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Juliet Grable

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Multi-Family Passive House

Posted by Juliet Grable

Jul 9, 2014 3:29:36 PM

AMID THE RECENT FLURRY of multi-family projects in Portland, Oregon, the Kiln Apartments building stands out: it’s aiming to be one of the first Passive House multi-family buildings in the country. In this case, the development’s owner drove the energy efficiency agenda.
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Multi-Family Project at Avalon West Hollywood

Posted by Juliet Grable

Jun 30, 2014 3:38:46 PM

At 122 dwelling units per acre, Avalon West Hollywood qualifies for Very High Density for Mid-Rise LEED credits. A narrow greenbelt at the low end of the site will help manage stormwater.

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Rental Renaissance

Posted by Juliet Grable

Jun 24, 2014 12:00:00 PM

IF YOU SUBSCRIBE to the American Dream, the word conjures images of an uninspired dwelling space, a temporary peg to hang your hat until fortunes change and you can afford digs that come with a deed. On the other end of the spectrum, there’s the glamorous penthouse in the clouds, out of reach except to those with six-figure incomes.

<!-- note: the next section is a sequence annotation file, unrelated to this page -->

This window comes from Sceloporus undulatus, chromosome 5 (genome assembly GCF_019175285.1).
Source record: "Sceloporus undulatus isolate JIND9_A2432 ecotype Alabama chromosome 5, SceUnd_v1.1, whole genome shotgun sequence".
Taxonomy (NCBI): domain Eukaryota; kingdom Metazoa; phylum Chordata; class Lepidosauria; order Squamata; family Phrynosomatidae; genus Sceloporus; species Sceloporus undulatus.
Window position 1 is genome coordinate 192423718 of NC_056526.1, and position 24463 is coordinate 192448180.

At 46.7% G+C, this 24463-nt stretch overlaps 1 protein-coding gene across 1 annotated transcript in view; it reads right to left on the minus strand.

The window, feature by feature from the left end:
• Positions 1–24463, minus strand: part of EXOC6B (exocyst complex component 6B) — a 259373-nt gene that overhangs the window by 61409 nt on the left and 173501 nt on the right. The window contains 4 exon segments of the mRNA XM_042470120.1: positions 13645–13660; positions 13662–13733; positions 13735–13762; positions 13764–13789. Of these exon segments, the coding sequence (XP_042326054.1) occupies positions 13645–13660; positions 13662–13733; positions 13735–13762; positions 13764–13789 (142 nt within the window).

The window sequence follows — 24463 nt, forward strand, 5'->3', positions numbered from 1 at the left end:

Both the perception and the reality are changing. Rental vacancies are at historic low rates, and there are some indicators this is no temporary trend. The movement away from the suburbs and back toward urban cores is fueling a flowering of multi-family developments in every region of the country.

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Energy Savers: An Rx for Older Apartment Buildings

Posted by Juliet Grable

Jun 23, 2014 9:20:43 PM

Stacked-Up Savings There are about 800,000 rental units in Cook County alone. More than half of those are in older apartment buildings like this one.

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A Site Better

Posted by Juliet Grable

Apr 15, 2014 12:12:00 PM

Though construction sites can contribute many types of pollutants, including heavy metals, chemicals and oils, sediment is the biggest culprit. As any contractor visiting a job site after a heavy rain can tell you, runoff wreaks havoc when it courses over raw ground or plows through piles of topsoil. What’s more, some areas can stay bare for months, leaving them vulnerable through several seasons.

Fortunately, common-sense measures can reduce, if not eliminate, this problem. Structural solutions include silt fences, sedimentation ponds, erosion control blankets and temporary or permanent seeding. Non-structural practices like picking up trash and debris, sweeping sidewalks and streets, maintaining equipment and training staff and subs can go a long way to keeping pollutants out of any stormwater that runs through the site.

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